[caption id="attachment_50920" align="alignright" width="448" caption="Nobuta Wo Produce"]Nobuta Wo Produce[/caption] I've been meaning to get around to doing an introduction to Japanese dramas for ages, and now finally, here it is. Dramafever as yet features only a handful of Japanese dramas. However, this blog covers all things Asian entertainment related, and as such we discuss Japanese, Taiwanese, and other entertainment as well as Korean. If you’re a Kdrama fan but have never seen a Jdrama, let this serve as a primer to get you interested in the genre (a follow-up post with the five dramas to start with will come soon).

Overview: What Are Japanese Dramas?

Japanese dramas (i.e. television series) are similar to Korean dramas in that they run in miniseries format. The shortest of the Asian dramas, they clock in at 10-11 episodes most of the time (as opposed to 16-25 for Korean “trendy” dramas and 16-30 for Taiwanese dramas). This means that many more Japanese dramas air during the course of a single year than Kdramas, which in turn means that that Japanese drama world is bigger; more productions means more actors, directors, producers etc. (Though as far as top celebrities go, it’s similar to Taiwanese dramas in that there’s really only a handful of top stars and everyone else comes in several levels beneath).

Love Shuffle Jdrama

What's special about them? What makes them different from other Asian dramas, especially Korean dramas?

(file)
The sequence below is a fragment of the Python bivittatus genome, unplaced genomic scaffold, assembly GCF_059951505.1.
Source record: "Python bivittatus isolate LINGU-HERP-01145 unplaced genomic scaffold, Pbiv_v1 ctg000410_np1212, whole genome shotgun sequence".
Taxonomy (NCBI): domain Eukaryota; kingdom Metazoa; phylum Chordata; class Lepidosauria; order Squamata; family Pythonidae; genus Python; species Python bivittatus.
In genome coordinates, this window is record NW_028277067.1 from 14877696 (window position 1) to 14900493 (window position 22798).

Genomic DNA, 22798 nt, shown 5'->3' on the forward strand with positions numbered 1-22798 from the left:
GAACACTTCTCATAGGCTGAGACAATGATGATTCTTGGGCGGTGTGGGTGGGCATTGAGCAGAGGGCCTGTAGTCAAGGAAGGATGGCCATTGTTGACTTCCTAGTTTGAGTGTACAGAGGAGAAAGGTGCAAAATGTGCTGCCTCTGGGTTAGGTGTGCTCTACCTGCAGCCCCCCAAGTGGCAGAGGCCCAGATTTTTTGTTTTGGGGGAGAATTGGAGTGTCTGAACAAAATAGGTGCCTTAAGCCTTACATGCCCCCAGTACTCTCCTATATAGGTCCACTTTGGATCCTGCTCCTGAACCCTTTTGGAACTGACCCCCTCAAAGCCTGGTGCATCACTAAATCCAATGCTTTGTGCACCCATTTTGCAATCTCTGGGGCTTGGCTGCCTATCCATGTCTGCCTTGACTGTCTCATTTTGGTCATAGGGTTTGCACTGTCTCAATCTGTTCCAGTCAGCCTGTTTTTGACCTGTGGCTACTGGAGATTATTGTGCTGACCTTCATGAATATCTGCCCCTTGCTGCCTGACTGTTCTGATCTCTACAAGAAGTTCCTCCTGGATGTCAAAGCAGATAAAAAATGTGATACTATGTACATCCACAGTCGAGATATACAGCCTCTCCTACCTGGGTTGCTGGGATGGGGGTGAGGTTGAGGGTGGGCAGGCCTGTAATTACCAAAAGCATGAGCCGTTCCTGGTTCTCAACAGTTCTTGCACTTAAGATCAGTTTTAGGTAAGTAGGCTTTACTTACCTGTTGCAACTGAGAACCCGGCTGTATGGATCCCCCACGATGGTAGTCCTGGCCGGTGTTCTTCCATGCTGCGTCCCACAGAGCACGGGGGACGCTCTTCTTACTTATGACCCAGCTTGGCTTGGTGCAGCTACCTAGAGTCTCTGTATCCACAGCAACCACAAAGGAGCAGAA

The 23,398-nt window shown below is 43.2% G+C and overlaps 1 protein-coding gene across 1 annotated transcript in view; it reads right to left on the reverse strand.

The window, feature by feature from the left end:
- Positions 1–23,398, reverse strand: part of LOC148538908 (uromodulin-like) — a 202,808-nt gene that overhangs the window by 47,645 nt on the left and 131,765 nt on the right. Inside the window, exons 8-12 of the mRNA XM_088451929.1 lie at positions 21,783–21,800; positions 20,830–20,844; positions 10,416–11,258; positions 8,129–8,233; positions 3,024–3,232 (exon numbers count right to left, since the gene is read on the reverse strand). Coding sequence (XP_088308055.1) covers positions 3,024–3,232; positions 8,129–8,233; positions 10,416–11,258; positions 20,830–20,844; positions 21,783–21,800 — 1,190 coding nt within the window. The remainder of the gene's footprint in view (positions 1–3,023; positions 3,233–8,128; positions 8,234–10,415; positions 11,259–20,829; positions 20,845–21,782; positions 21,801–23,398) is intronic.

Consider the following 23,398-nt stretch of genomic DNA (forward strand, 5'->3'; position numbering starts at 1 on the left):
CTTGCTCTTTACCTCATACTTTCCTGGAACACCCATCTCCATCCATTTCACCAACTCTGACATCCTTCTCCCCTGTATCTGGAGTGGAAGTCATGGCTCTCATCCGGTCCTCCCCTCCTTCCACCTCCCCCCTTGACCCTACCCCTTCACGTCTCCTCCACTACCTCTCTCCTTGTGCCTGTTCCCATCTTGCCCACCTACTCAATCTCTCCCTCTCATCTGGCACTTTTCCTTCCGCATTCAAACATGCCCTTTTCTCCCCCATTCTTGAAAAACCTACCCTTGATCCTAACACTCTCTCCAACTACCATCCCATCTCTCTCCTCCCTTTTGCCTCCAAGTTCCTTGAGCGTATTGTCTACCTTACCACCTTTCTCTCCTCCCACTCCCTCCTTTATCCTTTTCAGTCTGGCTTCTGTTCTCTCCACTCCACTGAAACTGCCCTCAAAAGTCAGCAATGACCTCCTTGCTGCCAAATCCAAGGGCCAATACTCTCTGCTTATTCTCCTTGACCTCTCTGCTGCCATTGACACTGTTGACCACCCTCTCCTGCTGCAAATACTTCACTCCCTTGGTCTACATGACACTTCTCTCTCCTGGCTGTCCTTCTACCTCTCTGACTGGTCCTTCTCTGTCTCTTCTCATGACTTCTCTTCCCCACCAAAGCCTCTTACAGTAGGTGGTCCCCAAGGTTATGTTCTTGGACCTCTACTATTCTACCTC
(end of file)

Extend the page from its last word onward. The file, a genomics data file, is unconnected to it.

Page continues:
Japanese dramas tend to be more ensemble productions than either Kdramas or Twdramas. There’s a larger cast of characters and while the focus is still on the two, three or four central characters, supporting characters are very important and often take central stage multiple times in the drama. Supporting characters often also play a pivotal part in the drama by affecting a main character at a crucial point. Jdramas also occasionally feature as many as six central characters – in dramas such as Love Shuffle and Sunao ni Narenakute, for example, screen time and plot focus was split evenly between six individuals. Korean dramas fall overwhelmingly into three genres: romance, historical (sageuk), and family/daily dramas. There are occasional forays into other genres, of course, especially in recent years – the gangster thriller with Friend, Our Legend, the forensic with Sign, the fantasy/detective with Joseon X-Files. But by and large, Korean dramas tend to be either period dramas about war and court intrigue or romance and family centered. Japanese dramas, on the other hand, fall overwhelmingly into three genres: procedurals, office dramas, and school dramas. Trailing far behind is the romance drama, which often appears as a slice-of-life/growing-up-story/ensemble drama anyway. Which brings me to another characteristic of Japanese dramas – namely, that friendship often supplants romance in these stories. Many Jdramas portray friendship as at least as important, if not more so, than romantic love, and the most important relationship the leads end up sharing is that of friendship. Nobuta wo Produce, one of the most famous Japanese dramas, features three high school students, two male and one female, who meet and forge a friendship that changes all their lives. When romantic desires threaten to shatter their friendship, they choose the friendship over any romantic pairings that may destroy it. What fans call unresolved sexual tension (UST) is as a result a much more common characteristic of Jdramas than Kdramas – even when two characters share chemistry and attraction, there’s no guarantee that the story will develop that undertone or that, if it does, it will reach a romantic conclusion. [caption id="attachment_50897" align="aligncenter" width="509" caption="Japan's Boys Over Flowers"]Hana Yori Dango Boys Over Flowers[/caption] Japanese dramas can also often be darker than Korean or Taiwanese – bullying, human cruelty, and self-destructive tendencies appear often. Korean dramas can be very, very bleak indeed, but that bleakness tends to be confined to certain genres, i.e. the thriller/revenge dramas and sageuks (partially because of the stringent restrictions). Darkness is much more widespread in Japanese dramas; the school dramas in particular tend to be much darker than their Korean counterparts such as Boys Over Flowers or Dream High (neither of which is a pure school drama but both of which are set in high school). Yamato Nadeshiko Shichi Henge, a 2010 drama adapted from a manga that focuses on the loves and lives of 5 young people, would probably have been a light romantic comedy had it been adapted in Korea. The Japanese adaptation, however, unflinchingly portrayed kidnapping, repeated bullying, and a sex club  (all of which would have been, regardless of its presence in the source material, expunged from a Korean drama.). As if to make up for the darkness of the school dramas and the realism of the office dramas, however, some Jdramas encapsulate the opposite extreme, which Kdramas also rarely feature: completely over-the-top comedy. Springing from the shoujo and shounen mangas which most of the romance/comedy dramas are based on (all of which are written for teens) these feature exceptionally quirky characters,  fantasy sequences, and credulity-stretching plots (think Korean dramas stray dangerously toward melodrama or soap? Think again). Examples include Hanazakari no Kimi Tachi e, Mei-chan no Shitsuji, and Tokyo Dogs. They can be either completely hilarious or completely ridiculous – I found Tokyo Dogs, once I stopped thinking it was going to be a “serious” cop drama, riotous good fun, while Mei-chan no Shitsuji came across as unendurably bad teenage fantasy.  Hanazakari no Kimi Tachi e is wildly popular and a classic Jdrama, but polarizes international fans, some of whom prefer the lower-key Taiwanese adaptation and many of whom find it far too shrill and over the top. A Korean drama that is somewhat similar to these types of Jdramas would be Mary Stayed Out All Night, which is (unsurprisingly) based on an internet comic. Just as a general trend, I would say that Japanese dramas are more concerned with capturing a sense of life as it is - hence all the office dramas - and with portraying "outsider" characters, people rejected by society either because of their looks, personality/mannerisms, or heightened intelligence. They can be absolutely brilliant at capturing the everyday magic of life and the epic feel of adolescence/youth (see: Nobuta wo Produce). Both Korean dramas and Japanese dramas contain the same addicting focus on human relationships and the same strong storytelling that has made us love the Asian drama genre, however, so if you haven't checked out Jdramas yet, now is the time. Part 2, featuring five Jdramas to start with, will follow soon.